Caroline Pearson, a senior vice president of the consulting firm Avalare Health, said the Senate subsidies would be smaller than Obama's because they're keyed to the cost of a bare-bones plan and because additional help now provided for deductibles and copayments would eventually be discontinued.
"It's going to be a challenge, but I have to strongly disagree with the characterization that we are somehow ending the Medicaid expansion". That's Julie Rovner, chief Washington correspondent at Kaiser Health News. "Insurers are pulling out left and right", she said referring to Anthem in some states. "We don't have too much of a choice, because the alternative is the dead carcass of Obamacare".
MARTIN: So what does the Senate bill do? Even the House Republican version, which is also bad, made some real design changes.
ROVNER: It differs in some significant ways. Tax cuts under the House bill would total $765 billion over 10 years, with most of the benefits flowing to people earning more than $250,000 a year. "They're not going to go down after the Republican bill.it's a false sort of over-promising".
Although many in the audience are opposed to the House and Senate replacement bills, they gave Price a standing ovation after his remarks.
"I have multiple sclerosis, and I'm on Medicaid, and I only got Medicaid through the ACA's Medicaid expansion", said Gunter.
The Senate's Better Care Reconciliation Act contains "many of the fundamental defects" that appeared in the House-passed American Health Care Act "and even further compounds them", said the bishop who heads the US bishops' Committee on Domestic Justice and Human Development. They've borne the full brunt of these increased premiums. "Older people who are now getting premium subsidies would get substantially less help, but younger people would get more".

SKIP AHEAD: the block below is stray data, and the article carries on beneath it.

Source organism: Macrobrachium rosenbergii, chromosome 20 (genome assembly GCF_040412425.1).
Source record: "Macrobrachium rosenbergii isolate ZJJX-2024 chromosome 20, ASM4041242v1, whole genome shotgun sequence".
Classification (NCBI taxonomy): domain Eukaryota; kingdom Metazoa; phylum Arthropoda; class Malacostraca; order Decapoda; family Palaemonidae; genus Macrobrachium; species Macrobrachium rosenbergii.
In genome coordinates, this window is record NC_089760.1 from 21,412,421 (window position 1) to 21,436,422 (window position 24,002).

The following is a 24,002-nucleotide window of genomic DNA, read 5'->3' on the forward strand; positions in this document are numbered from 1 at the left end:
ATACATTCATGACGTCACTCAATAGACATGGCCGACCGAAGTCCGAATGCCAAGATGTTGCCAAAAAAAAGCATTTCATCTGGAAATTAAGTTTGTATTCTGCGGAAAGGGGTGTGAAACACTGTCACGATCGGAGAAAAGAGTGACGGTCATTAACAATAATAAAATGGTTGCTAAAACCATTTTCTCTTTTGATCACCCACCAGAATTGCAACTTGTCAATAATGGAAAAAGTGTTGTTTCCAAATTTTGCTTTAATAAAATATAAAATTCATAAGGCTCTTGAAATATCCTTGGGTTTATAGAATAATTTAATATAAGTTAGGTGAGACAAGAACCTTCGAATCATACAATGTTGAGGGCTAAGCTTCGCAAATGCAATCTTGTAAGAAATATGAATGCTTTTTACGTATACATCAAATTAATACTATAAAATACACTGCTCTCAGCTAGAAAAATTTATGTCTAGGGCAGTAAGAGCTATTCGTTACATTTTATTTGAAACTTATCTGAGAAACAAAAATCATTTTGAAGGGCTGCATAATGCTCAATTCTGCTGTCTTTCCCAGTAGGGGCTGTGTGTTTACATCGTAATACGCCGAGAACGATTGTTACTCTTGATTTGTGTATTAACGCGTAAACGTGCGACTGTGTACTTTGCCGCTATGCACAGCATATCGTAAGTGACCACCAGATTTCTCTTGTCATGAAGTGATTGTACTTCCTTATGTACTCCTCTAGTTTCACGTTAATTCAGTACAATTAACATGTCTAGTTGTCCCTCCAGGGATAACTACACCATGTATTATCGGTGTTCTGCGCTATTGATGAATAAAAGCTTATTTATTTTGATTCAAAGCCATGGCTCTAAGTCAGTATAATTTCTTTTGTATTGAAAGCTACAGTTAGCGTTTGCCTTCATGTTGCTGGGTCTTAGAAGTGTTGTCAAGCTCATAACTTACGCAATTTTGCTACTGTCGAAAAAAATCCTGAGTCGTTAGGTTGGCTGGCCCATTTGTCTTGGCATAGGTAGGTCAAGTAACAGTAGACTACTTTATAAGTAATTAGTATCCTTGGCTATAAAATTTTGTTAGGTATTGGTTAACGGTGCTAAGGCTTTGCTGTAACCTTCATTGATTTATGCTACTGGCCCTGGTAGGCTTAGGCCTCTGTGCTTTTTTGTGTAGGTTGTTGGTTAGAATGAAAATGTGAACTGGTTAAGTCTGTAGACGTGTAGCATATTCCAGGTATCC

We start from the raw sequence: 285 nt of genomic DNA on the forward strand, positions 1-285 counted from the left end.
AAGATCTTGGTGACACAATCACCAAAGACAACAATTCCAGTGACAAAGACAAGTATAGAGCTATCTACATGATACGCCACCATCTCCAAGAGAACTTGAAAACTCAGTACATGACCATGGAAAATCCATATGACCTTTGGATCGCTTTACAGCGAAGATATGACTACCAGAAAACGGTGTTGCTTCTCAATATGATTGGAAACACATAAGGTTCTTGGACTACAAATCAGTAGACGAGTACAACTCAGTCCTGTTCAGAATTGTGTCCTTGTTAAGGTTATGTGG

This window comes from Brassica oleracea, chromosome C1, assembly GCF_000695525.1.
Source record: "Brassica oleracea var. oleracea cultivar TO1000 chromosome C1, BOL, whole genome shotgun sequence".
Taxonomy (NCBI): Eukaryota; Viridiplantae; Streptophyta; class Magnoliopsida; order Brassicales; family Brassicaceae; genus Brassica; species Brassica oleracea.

MARTIN: This is also a longtime goal, mainly Republicans but also some Democrats, to kind of rein in this very significant entitlement program. "The bill that's before the Senate doesn't meet that test".
"Learning about the proposed deep cuts in Medicaid passed by the House of Representatives, the American people looked to the Senate". The federal government and states share the cost.
Critics say the changes will break a model that has covered millions of Americans for more than 50 years, cutting people off from coverage and potentially putting lives at risk.
MARTIN: How would this work at the state level?
Ashley Hurteau of Farmington said without Medicaid coverage, she would likely not be alive.
"And this last one was very interesting though because they put everything into it".
"Before summer's out, we'll repeal/replace Obamacare w (ith)/system based on personal responsibility, free market competition & state-based reform", the former IN governor tweeted. Senate Republican leader Mitch McConnell of Kentucky and his colleagues are determined to get rid of it. "This environment of instability was created by Obamacare's costly regulations and taxes that are causing premiums to skyrocket", Sununu said.
"It's going to be very hard to get me to a 'yes, ' " Heller said Friday. The effect, he said, "would provide even less to those in need than the House bill".
Something is there they don't want to make public. If they make it better for conservatives, the moderates will peel off. "This bill is a crass political calculation carried out by 13 white, male Senators who are out of touch with the realities of millions of ordinary families in every state".
MARTIN: That's Julie Rovner.
Cuomo called the legislation "inhumane" and said NY would maintain requirements for insurers to cover 10 essential health benefits in their plans.
"We don't have enough information". Julie Rovner, thank you so much for speaking with us.